Hopefully, your family is doing its part to accept your occupation with all its hazards. You must also return the favor, however, as best you can. Don’t succumb to the temptation of letting work rule your life unnecessarily. Specifically:
Keep work at work. Who hasn’t come home in a foul mood at times because of something annoying happening at work? A key employee unexpectedly quits. A higher-up habitually interrupts and wags her finger insultingly in your face while lecturing. And let’s not forget the public (who doesn’t feel good, in your case, making them even crabbier) and all the bad manners it can dish out.
Even the more dire issues, such as fighting to collect from payers, the threat of malpractice suits, the inevitable medical error - all weigh you down understandably. It’s all important, no argument there, but your kids can only love you, so be lovable. To them you’re Mommy or Daddy, not Doctor. When your foot crosses the threshold, assume the role of parent.
“Try to compartmentalize it,” says Weadon. “There’s work and there’s home. Even though emergencies can dictate, there are things you can control. Try to leave work and be a [parent] to the extent that you can.”
Not that you can’t capitalize on “teachable moments” that relate to your job. Weadon was well-apprised while growing up of the heinous nature of head injuries caused by motorcycle crashes. “A surgeon in my dad’s profession was called in at all hours, often in the middle of the night,” he says. This made a big impression on Weadon.
But when your tweener daughter meets you at the door, bubbling over with important news - Sarah told Billy that Shannon heard Adrian tell Carla that Derek likes her! - give her your full attention (even if you can’t follow the sentence). Resist sneaking peeks at your cell phone or uttering automatic “uh-huhs.” Nobody’s denying you have a uniquely important position in society. But your 6-year-old will think you’re a superhero if you challenge him to a third game of Sorry! to settle once and for all who is the supreme champion of the evening.
Confide in your spouse. This may sound a bit paradoxical, but if something bad does happen at work, discuss it. Your spouse promised to cleave to you, for better or for worse; take advantage of this avowed gift. “Even when she’s home at a regular time and doesn’t need to be napping, there can be tense times because of the nature of her work; it’s draining,” says Gertler of his pediatrician wife. “On days like that she really needs a lot of moral support. I’ve learned not to pry too much, unless she wants to talk about it.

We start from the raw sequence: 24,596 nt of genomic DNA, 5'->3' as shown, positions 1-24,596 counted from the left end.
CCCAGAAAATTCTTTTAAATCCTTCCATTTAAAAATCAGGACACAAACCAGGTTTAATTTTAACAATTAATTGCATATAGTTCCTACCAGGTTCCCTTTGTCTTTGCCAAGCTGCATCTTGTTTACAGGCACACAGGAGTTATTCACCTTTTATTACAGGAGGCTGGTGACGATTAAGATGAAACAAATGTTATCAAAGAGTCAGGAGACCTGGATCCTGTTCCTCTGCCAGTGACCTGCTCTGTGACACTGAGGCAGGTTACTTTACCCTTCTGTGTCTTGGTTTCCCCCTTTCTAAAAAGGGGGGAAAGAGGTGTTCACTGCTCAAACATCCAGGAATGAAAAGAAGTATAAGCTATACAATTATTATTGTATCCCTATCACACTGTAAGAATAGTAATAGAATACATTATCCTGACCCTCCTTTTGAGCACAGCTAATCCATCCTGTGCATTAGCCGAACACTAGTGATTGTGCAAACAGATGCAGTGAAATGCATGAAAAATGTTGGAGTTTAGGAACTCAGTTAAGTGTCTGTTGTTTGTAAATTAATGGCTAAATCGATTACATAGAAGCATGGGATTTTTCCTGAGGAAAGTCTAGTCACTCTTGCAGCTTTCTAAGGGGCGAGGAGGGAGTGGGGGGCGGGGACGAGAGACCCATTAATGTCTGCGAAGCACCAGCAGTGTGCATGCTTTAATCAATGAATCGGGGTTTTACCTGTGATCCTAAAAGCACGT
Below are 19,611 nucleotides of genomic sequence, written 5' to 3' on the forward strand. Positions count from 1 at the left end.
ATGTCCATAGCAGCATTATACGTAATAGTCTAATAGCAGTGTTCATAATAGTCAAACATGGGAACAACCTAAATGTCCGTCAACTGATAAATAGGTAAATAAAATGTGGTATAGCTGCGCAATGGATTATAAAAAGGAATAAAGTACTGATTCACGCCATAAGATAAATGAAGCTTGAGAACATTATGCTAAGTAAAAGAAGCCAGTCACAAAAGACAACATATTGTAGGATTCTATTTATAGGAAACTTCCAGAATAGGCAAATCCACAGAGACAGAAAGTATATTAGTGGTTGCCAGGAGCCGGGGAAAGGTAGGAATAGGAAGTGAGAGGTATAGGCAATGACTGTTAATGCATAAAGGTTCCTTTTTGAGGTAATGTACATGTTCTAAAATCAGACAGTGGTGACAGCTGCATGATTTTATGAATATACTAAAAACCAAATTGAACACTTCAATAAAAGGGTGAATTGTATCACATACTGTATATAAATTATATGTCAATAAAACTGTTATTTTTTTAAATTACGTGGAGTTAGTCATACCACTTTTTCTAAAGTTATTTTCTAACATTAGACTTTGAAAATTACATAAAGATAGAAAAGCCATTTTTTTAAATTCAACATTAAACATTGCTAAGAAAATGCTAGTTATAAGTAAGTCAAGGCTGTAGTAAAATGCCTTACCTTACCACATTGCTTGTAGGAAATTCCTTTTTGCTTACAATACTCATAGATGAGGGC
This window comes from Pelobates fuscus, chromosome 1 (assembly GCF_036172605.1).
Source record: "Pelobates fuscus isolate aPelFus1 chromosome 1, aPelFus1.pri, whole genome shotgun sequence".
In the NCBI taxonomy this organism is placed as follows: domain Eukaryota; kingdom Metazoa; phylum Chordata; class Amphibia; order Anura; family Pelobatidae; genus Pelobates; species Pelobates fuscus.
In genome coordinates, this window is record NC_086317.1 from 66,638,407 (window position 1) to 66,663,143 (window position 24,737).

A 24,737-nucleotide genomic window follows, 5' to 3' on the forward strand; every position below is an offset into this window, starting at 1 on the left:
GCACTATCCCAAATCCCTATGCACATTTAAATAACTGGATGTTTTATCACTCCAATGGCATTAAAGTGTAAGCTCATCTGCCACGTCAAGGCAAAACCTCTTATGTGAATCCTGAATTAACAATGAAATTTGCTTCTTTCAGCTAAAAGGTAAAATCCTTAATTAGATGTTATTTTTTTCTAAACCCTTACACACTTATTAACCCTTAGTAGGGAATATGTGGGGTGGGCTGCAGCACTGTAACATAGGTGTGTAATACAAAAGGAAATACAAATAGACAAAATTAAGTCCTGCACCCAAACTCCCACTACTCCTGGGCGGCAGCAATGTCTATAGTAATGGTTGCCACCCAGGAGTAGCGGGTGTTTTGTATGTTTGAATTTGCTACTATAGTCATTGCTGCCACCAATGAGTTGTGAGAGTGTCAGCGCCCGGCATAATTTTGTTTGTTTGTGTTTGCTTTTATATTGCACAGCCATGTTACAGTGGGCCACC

… I let her decide what to do with it.”
But why leave your spouse to guess? Tell them, clearly and succinctly, during a noncrisis moment, what you need and how you need it when things go badly at work. Need to stew a couple hours and then talk about things over a bottle of wine? Fine. Or maybe a good long walk with your husband and two dachshunds, while you open your stress vent to relieve the pressure, works better for you? Great. Any (legal and safe) method is fine. Just make sure you share your ups and downs with your spouse. Don’t think you don’t need this, that “strong and silent” is better for your family.
Make adjustments when needed. Someday, you may have to make changes in the way you work for the good of your family. For example, when Elaine Hale was diagnosed with serious kidney disease halfway through rearing the kids in Orlando, her physician-husband closed his practice and took a job with the county. “He found something that allowed him to be more connected to home,” says Elaine Hale, for which she has always been grateful. “We’ve both given and taken over the years.”
Sue Kost made some changes for the sake of family life, too. Sick of missing so many of the kids’ activities, she now splits her time between the emergency room and supervising the day-medicine program at the hospital.
Even the Hortons, who have no children yet, have shaped their careers to fit their future family. Miranda Horton says she truly wanted to be an internist, but she also chose it because “it’s a good choice for making a two-doctor family work.” Indeed, she works Monday through Friday, and does no admitting. Kyle Horton, although currently a hospitalist, plans to specialize in endocrinology, which Miranda Horton likes because call will be rare or nonexistent.
Try to stay flexible and open-minded with your work arrangements. Eighty percent of the nonphysician spouses in one-physician couples also work. Certainly, their careers matter, too. The more you two can work as a team in support of common familial goals, rather than two people on parallel career tracks, the better.
So no, being a medical family is not easy. You might miss seeing your son finally score his first soccer goal, or your husband graduate with his MBA. Every time something like that happens, you’ll probably feel guilty. Who wouldn’t? But rest assured, if you’re doing all you can to be mindfully present when you’re with your children and spouse, they’ll know it.
“If I mention that Mom won’t be here for dinner, there’s moaning and groaning, but we deal,” says Gertler. And it’s OK, he says. “[Doctors] should know that even though their hours or specialty can put a burden on the family, we admire and support the work that they do. They’re being a part of the family and the community in the best way they can.”
Elaine Hale concurs. “You actually admire that about your spouse, that he puts other people first, including [before] himself,” she says. Maintaining this perspective has everything to do with home life staying sweet.
Shirley Grace, senior writer for Physicians Practice, holds an MA in nonfiction writing from The Johns Hopkins University. Her articles have appeared in numerous publications, including The Washington Post and Notre Dame Business magazine. She can be reached at email@example.com.
This article originally appeared in the February 2008 issue of Physicians Practice.